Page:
Kode Vicious Reloaded
A koder with attitude, KV answers your questions. Miss Manners he ain’t.
Although he is loath to admit it, Kode Vicious thrives on dispensing free advice to koders in need. But without your continuous stream of queries, he begins to wither or, worse, behave in a reckless and dangerous manner that, quite frankly, scares the heck out of us. And so, we beseech you, help us keep him at bay by sending your koding questions to firstname.lastname@example.org. His wisdom (and acerbic wit) awaits...
I’ve been working on a program in C++ to handle some simple data analysis at my company. The program should be a small project, but every time I start specifying the objects and methods it seems to grow to a huge size, both in the number of lines and the size of the final program. I think the problem is that there are just too many things in the system to analyze and each one needs a special case, which requires just a bit more code, or another subclass to be created. Help!
Driven to Abstraction
One of the biggest problems when people use an object-oriented language is that when they realize how easy it is to create yet another class, they do. Instead of figuring out where the rubber meets the road, they instead find where the rubber meets the sky.
Of course without looking at your code—and given your description I really don’t want to look at your code—I can’t give you a pat answer. I also charge heavily for pat answers.
When I find someone I work with spending days specifying class after class without writing any implementation code, I first take a long walk around the building. My therapist says that screaming at people helps no one. I don’t agree with him, but for now, I am playing along.
I have a few pieces of advice when you find that something you think should be simple starts to take up a huge amount of time and space. The first suggestion is to switch from a compiled language, such as C++, to something interpreted, such as BASIC. Oh, wait, sorry, not BASIC. I meant Python, my current scripting language of choice. The reason I suggest Python is because it, too, is object-oriented, and it’s easier to move an idea built in one OO language to another. You may even find that Python suits your needs perfectly and you won’t have to move to a compiled language, but that decision is further off.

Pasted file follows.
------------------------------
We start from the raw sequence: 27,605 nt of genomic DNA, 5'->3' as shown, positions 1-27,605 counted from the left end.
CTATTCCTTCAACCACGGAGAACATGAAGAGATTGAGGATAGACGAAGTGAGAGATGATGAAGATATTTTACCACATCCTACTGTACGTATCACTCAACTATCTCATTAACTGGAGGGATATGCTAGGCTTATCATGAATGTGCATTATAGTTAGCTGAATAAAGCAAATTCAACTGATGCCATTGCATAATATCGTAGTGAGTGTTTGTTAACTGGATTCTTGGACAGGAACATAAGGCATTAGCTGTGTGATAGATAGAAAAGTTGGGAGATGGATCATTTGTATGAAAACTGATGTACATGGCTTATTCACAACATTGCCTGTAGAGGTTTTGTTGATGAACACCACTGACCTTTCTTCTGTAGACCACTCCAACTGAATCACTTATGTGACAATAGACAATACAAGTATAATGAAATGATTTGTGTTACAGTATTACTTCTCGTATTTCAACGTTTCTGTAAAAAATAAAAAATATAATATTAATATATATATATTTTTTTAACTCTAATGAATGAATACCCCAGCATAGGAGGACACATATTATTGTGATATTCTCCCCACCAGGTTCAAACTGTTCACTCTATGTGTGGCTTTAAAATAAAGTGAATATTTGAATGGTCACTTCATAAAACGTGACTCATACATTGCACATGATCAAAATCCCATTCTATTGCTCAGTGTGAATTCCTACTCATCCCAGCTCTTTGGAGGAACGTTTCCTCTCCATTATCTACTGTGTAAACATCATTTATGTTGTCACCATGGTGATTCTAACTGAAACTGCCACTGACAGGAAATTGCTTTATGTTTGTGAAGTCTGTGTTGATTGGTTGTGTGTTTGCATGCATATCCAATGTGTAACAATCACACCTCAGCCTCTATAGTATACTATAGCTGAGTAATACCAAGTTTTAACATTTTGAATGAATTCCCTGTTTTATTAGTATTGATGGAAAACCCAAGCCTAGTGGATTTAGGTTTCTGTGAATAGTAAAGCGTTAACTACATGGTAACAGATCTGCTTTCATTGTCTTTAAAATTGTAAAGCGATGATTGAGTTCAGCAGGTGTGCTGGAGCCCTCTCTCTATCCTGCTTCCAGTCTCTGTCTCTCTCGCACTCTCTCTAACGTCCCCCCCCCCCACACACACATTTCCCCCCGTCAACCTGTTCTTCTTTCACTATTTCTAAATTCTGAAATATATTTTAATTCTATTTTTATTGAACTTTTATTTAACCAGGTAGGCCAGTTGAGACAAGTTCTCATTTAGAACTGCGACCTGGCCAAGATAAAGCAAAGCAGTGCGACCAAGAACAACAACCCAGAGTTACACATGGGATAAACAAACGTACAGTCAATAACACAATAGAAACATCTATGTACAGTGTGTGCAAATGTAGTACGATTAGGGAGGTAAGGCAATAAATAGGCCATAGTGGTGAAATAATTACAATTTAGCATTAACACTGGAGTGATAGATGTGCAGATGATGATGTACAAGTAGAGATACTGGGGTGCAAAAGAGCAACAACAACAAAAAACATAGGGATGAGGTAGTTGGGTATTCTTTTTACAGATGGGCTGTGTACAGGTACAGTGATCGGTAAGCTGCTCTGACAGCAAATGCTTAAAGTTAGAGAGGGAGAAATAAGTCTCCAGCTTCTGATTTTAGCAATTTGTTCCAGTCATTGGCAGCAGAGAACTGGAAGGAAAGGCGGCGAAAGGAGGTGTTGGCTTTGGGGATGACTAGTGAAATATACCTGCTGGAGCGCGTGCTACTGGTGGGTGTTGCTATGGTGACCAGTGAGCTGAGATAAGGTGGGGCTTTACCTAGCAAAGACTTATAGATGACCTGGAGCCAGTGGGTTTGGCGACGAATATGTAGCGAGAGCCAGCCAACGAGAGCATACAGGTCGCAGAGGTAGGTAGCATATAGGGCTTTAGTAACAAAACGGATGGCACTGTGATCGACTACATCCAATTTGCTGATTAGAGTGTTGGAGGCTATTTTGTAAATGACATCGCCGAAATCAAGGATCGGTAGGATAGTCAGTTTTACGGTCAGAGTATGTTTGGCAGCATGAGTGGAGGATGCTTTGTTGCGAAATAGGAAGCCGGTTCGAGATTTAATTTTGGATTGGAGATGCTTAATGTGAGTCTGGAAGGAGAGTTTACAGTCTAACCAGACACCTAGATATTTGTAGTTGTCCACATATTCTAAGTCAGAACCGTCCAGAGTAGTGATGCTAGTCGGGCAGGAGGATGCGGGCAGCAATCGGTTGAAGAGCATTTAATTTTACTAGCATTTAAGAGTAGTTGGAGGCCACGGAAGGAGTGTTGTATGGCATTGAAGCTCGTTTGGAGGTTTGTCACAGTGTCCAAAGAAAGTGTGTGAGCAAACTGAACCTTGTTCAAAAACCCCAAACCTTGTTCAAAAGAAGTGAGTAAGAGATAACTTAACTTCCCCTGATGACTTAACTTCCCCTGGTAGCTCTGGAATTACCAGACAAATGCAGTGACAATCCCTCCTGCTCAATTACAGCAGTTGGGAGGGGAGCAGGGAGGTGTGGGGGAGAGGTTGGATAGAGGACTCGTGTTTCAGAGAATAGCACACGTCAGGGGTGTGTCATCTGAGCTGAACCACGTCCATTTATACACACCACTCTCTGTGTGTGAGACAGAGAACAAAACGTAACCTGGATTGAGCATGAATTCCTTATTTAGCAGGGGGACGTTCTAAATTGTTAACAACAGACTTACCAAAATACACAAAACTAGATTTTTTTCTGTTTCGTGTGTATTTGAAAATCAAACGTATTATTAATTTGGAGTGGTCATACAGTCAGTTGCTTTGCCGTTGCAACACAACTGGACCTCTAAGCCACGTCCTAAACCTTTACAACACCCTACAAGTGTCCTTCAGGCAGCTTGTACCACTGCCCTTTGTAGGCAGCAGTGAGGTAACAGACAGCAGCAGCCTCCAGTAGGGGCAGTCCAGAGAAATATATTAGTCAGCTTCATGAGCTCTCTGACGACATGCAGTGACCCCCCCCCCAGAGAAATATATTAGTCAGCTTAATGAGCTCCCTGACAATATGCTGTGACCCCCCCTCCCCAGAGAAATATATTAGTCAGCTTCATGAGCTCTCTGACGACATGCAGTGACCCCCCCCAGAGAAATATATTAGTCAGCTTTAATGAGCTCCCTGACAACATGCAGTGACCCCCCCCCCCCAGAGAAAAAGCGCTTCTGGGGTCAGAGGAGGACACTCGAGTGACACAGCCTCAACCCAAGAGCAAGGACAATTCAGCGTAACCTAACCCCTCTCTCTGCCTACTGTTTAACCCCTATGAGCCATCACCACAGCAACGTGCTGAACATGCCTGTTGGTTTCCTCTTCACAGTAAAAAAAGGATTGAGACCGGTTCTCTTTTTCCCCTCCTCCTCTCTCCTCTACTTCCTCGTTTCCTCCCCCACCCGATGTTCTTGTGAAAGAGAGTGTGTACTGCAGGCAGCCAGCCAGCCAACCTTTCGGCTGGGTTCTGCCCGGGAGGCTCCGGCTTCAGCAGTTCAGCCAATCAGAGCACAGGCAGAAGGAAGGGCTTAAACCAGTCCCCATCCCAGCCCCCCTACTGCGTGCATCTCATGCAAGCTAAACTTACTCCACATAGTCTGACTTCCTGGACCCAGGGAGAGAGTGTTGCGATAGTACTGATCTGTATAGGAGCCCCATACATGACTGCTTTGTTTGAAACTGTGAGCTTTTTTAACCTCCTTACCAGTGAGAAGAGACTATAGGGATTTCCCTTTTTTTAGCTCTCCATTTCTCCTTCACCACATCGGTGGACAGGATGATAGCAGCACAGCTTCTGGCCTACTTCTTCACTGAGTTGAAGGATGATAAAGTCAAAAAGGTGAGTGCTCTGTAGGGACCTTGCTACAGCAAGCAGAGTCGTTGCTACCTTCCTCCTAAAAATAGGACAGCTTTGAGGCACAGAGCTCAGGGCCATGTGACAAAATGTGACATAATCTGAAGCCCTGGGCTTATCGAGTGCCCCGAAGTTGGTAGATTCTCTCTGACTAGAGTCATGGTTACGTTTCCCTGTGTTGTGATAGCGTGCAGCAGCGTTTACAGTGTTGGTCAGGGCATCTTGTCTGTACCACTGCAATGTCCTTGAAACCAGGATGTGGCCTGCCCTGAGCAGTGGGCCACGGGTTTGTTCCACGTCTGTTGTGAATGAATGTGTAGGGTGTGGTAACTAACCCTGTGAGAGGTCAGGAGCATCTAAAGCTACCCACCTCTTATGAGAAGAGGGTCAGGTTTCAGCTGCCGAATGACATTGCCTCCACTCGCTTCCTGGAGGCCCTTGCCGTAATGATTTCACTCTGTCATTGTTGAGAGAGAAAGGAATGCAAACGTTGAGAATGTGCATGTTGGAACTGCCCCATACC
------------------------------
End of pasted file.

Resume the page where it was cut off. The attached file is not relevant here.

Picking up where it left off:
I suggest a scripted language because of my second piece of advice. Try to solve a smaller part of the problem. Programmers and engineers often try to bite off more than they can chew. We’re a strangely optimistic lot, unless we’re talking to a marketing person. In that case solving an equation such as 2 + 2 seems to require millions of dollars in investment, a colo full of machines, high-speed network links to everyone’s house, and six weeks of paid vacation in Barcelona if you come up with a correct result. Maybe you don’t handle your marketing people that way, but I can’t suggest it strongly enough.
With a scripting language you can take smaller bites of the problem and play with them. If you can solve a part of the problem and get some output to work with, you can then probably figure out the next five or six things to do and do them and so on. The nice thing about working in smaller chunks is that you wind up with a result a lot sooner, and that’s a lot more satisfying than having reams of UML diagrams and hand waving and a promise of a brave new world when you’re done, which, at the rate you’re going, you probably never will be.
So, get your tires out of the clouds, put them on the road, and implement a few things, instead of trying to solve everything at once.
I work for a company that builds all kinds of different Web applications. We do everything from blogs and news sites to mail and financial systems. It depends on what the customer wants.
Right now our biggest problem at work is the number of bugs we have that relate to input validation. These bugs are totally maddening because each time one of them is fixed, some other problem pops up in the same code, and the checking code is getting very close to spaghetti. Is there any way out of this tangle without some mythical technology, such as natural language understanding?